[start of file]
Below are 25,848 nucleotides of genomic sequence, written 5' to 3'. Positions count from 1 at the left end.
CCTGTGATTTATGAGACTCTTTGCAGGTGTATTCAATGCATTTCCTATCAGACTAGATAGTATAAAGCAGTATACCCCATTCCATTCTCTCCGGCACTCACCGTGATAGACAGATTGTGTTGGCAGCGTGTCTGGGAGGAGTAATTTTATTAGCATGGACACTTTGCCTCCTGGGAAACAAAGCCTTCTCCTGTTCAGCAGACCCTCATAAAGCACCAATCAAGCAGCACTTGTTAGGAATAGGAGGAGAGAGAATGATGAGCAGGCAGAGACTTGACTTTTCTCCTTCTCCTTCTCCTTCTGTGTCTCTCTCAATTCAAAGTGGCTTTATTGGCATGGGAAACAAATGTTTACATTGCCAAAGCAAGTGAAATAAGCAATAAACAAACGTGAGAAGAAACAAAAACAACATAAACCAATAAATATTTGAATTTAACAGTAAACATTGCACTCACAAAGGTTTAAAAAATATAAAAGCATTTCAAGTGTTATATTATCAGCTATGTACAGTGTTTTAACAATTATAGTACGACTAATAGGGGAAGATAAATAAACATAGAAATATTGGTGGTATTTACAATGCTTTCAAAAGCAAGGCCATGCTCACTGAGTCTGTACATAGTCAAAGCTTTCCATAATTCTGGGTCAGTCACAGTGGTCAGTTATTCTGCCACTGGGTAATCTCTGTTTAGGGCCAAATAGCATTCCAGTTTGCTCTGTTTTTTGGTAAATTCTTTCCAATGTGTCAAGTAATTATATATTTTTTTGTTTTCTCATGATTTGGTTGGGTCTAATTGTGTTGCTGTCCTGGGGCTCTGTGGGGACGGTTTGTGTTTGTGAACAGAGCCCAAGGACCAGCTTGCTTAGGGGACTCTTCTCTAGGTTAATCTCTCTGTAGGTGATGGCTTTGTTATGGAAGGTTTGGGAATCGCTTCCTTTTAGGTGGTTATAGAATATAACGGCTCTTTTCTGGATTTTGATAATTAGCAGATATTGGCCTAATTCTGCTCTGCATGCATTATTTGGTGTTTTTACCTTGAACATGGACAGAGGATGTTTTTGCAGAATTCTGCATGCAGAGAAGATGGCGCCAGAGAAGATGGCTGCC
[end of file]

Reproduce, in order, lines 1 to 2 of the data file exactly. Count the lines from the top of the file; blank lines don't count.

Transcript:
Below are 25,848 nucleotides of genomic sequence, written 5' to 3'. Positions count from 1 at the left end.
CCTGTGATTTATGAGACTCTTTGCAGGTGTATTCAATGCATTTCCTATCAGACTAGATAGTATAAAGCAGTATACCCCATTCCATTCTCTCCGGCACTCACCGTGATAGACAGATTGTGTTGGCAGCGTGTCTGGGAGGAGTAATTTTATTAGCATGGACACTTTGCCTCCTGGGAAACAAAGCCTTCTCCTGTTCAGCAGACCCTCATAAAGCACCAATCAAGCAGCACTTGTTAGGAATAGGAGGAGAGAGAATGATGAGCAGGCAGAGACTTGACTTTTCTCCTTCTCCTTCTCCTTCTGTGTCTCTCTCAATTCAAAGTGGCTTTATTGGCATGGGAAACAAATGTTTACATTGCCAAAGCAAGTGAAATAAGCAATAAACAAACGTGAGAAGAAACAAAAACAACATAAACCAATAAATATTTGAATTTAACAGTAAACATTGCACTCACAAAGGTTTAAAAAATATAAAAGCATTTCAAGTGTTATATTATCAGCTATGTACAGTGTTTTAACAATTATAGTACGACTAATAGGGGAAGATAAATAAACATAGAAATATTGGTGGTATTTACAATGCTTTCAAAAGCAAGGCCATGCTCACTGAGTCTGTACATAGTCAAAGCTTTCCATAATTCTGGGTCAGTCACAGTGGTCAGTTATTCTGCCACTGGGTAATCTCTGTTTAGGGCCAAATAGCATTCCAGTTTGCTCTGTTTTTTGGTAAATTCTTTCCAATGTGTCAAGTAATTATATATTTTTTTGTTTTCTCATGATTTGGTTGGGTCTAATTGTGTTGCTGTCCTGGGGCTCTGTGGGGACGGTTTGTGTTTGTGAACAGAGCCCAAGGACCAGCTTGCTTAGGGGACTCTTCTCTAGGTTAATCTCTCTGTAGGTGATGGCTTTGTTATGGAAGGTTTGGGAATCGCTTCCTTTTAGGTGGTTATAGAATATAACGGCTCTTTTCTGGATTTTGATAATTAGCAGATATTGGCCTAATTCTGCTCTGCATGCATTATTTGGTGTTTTTACCTTGAACATGGACAGAGGATGTTTTTGCAGAATTCTGCATGCAGAGAAGATGGCGCCAGAGAAGATGGCTGCC